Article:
Until next time.

After a few minor setbacks, we’ve spent the last couple of years trying to figure out where we’re going to live, what we’re going to do for a living and whether or not the gain was worth any of the pain. Beyond the whole economic collapse landing on our doorstep (and subsequently foreclosing on that doorstep and selling it at auction), relocating to a mediocre city (Kansas City) and the death of one of the best dogs that ever walked on four legs (Jezebelle), I gave up my smoker.

Prior to parking my beloved Brinkman barrel next to the dumpster behind our place in Chicago, the act of cooking with charcoal and wood had been a hobby for roughly 15 years. But as with so many other things, I was losing my motivation. The notion of dragging the rusty old rig halfway across the country to another address and making a whole new crop of neighbors mad with smoke, fire and big slabs of meat just didn’t make any sense anymore. I’d been beat. I’d decided to stick to the basics. A Weber and a few chicken breasts would be just fine.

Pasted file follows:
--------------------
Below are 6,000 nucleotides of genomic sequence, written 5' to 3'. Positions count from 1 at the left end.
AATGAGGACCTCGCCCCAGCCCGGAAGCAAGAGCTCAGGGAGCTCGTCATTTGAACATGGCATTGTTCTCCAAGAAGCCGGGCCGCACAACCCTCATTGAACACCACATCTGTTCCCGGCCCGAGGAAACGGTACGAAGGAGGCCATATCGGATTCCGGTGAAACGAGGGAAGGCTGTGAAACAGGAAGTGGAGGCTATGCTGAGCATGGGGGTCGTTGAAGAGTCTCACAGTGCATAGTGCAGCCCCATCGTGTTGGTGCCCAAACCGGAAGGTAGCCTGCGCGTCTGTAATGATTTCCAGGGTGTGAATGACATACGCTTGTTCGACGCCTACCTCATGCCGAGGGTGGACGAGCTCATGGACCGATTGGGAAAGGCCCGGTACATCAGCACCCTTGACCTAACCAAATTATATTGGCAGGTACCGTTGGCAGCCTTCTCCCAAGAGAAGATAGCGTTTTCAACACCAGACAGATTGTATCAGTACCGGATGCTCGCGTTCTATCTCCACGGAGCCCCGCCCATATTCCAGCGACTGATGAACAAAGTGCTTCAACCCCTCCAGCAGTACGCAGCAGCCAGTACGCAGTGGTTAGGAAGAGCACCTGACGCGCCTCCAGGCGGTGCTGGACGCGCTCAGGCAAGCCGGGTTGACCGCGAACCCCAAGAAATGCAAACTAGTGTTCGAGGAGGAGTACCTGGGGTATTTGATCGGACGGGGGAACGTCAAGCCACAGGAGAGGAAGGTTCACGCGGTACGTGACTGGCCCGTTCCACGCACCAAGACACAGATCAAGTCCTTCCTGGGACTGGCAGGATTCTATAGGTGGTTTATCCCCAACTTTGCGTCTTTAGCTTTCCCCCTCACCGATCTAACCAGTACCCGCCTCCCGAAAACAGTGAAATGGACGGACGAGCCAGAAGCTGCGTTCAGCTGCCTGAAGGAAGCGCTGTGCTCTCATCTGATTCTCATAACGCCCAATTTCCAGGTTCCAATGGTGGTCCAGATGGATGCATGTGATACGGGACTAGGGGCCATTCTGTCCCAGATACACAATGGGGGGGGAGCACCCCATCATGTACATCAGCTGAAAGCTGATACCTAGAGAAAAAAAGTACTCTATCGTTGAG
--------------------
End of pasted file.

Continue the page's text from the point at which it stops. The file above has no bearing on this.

Avoiding any silly “flame” metaphors, let’s just say it didn’t take long for my BBQ fantasies to resurface. Rather than actually buying a new smoker, I spent a couple of years pacifying myself by lingering in the lawn & garden section at Lowe’s and cruising Craigslist for an incredible deal. I held off until last weekend when we woke up to yet another rainy Saturday morning with no real plans for the weekend and it hit me. If I had a smoker, I’d have something productive and tasty to do with myself. The search began.

I wound up with a Weber bullet. A Smokey Mountain Cooker to be exact. I’d never been real impressed with the “bullet” style smokers, but a couple of YouTube videos and various chunks of online testimony changed my opinion. Sunday afternoon was the maiden voyage. I went with one of my most famous failures—pork ribs and to my surprise the results weren’t bad. Frankly, it was the best slab of meat I’ve ever made. Which may not be saying much, but I believe there may be hope for the future. In more ways than one. Beyond smoking meats.

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